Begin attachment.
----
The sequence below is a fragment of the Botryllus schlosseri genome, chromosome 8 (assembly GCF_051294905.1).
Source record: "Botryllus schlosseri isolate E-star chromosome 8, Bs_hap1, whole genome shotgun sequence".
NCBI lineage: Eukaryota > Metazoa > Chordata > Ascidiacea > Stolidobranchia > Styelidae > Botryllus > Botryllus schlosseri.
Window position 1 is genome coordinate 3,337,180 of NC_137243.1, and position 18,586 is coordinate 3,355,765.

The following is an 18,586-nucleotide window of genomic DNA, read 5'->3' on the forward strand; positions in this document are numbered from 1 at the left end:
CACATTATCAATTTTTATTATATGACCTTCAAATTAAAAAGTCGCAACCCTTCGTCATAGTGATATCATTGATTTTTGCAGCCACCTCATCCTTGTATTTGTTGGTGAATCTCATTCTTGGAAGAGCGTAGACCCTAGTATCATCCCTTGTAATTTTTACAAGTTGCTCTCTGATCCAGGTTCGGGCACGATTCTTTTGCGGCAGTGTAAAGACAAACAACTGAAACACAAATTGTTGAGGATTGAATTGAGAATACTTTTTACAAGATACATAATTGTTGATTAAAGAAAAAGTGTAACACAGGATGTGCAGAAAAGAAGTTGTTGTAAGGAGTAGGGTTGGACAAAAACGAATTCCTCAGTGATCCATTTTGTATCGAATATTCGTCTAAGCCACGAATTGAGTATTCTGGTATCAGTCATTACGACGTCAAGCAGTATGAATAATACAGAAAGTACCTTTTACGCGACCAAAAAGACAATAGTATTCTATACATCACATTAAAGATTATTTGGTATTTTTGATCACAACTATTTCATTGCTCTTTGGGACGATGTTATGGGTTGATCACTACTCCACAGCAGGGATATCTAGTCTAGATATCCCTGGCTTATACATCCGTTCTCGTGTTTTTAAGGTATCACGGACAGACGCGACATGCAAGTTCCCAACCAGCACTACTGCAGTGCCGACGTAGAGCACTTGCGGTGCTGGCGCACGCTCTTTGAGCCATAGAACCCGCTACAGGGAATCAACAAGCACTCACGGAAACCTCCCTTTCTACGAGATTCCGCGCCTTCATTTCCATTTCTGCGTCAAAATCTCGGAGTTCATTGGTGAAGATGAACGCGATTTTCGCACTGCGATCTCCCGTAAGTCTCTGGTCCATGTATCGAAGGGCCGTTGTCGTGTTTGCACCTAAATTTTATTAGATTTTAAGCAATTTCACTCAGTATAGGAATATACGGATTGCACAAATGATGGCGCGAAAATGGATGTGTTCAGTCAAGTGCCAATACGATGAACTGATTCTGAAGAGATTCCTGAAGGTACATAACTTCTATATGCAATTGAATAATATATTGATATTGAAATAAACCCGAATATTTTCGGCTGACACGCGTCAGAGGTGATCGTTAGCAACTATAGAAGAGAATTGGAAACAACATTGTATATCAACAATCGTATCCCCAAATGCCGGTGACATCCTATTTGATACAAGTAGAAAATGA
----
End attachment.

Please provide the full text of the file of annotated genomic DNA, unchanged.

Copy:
The sequence below is a fragment of the Botryllus schlosseri genome, chromosome 8 (assembly GCF_051294905.1).
Source record: "Botryllus schlosseri isolate E-star chromosome 8, Bs_hap1, whole genome shotgun sequence".
NCBI lineage: Eukaryota > Metazoa > Chordata > Ascidiacea > Stolidobranchia > Styelidae > Botryllus > Botryllus schlosseri.
Window position 1 is genome coordinate 3,337,180 of NC_137243.1, and position 18,586 is coordinate 3,355,765.

The following is an 18,586-nucleotide window of genomic DNA, read 5'->3' on the forward strand; positions in this document are numbered from 1 at the left end:
CACATTATCAATTTTTATTATATGACCTTCAAATTAAAAAGTCGCAACCCTTCGTCATAGTGATATCATTGATTTTTGCAGCCACCTCATCCTTGTATTTGTTGGTGAATCTCATTCTTGGAAGAGCGTAGACCCTAGTATCATCCCTTGTAATTTTTACAAGTTGCTCTCTGATCCAGGTTCGGGCACGATTCTTTTGCGGCAGTGTAAAGACAAACAACTGAAACACAAATTGTTGAGGATTGAATTGAGAATACTTTTTACAAGATACATAATTGTTGATTAAAGAAAAAGTGTAACACAGGATGTGCAGAAAAGAAGTTGTTGTAAGGAGTAGGGTTGGACAAAAACGAATTCCTCAGTGATCCATTTTGTATCGAATATTCGTCTAAGCCACGAATTGAGTATTCTGGTATCAGTCATTACGACGTCAAGCAGTATGAATAATACAGAAAGTACCTTTTACGCGACCAAAAAGACAATAGTATTCTATACATCACATTAAAGATTATTTGGTATTTTTGATCACAACTATTTCATTGCTCTTTGGGACGATGTTATGGGTTGATCACTACTCCACAGCAGGGATATCTAGTCTAGATATCCCTGGCTTATACATCCGTTCTCGTGTTTTTAAGGTATCACGGACAGACGCGACATGCAAGTTCCCAACCAGCACTACTGCAGTGCCGACGTAGAGCACTTGCGGTGCTGGCGCACGCTCTTTGAGCCATAGAACCCGCTACAGGGAATCAACAAGCACTCACGGAAACCTCCCTTTCTACGAGATTCCGCGCCTTCATTTCCATTTCTGCGTCAAAATCTCGGAGTTCATTGGTGAAGATGAACGCGATTTTCGCACTGCGATCTCCCGTAAGTCTCTGGTCCATGTATCGAAGGGCCGTTGTCGTGTTTGCACCTAAATTTTATTAGATTTTAAGCAATTTCACTCAGTATAGGAATATACGGATTGCACAAATGATGGCGCGAAAATGGATGTGTTCAGTCAAGTGCCAATACGATGAACTGATTCTGAAGAGATTCCTGAAGGTACATAACTTCTATATGCAATTGAATAATATATTGATATTGAAATAAACCCGAATATTTTCGGCTGACACGCGTCAGAGGTGATCGTTAGCAACTATAGAAGAGAATTGGAAACAACATTGTATATCAACAATCGTATCCCCAAATGCCGGTGACATCCTATTTGATACAAGTAGAAAATGA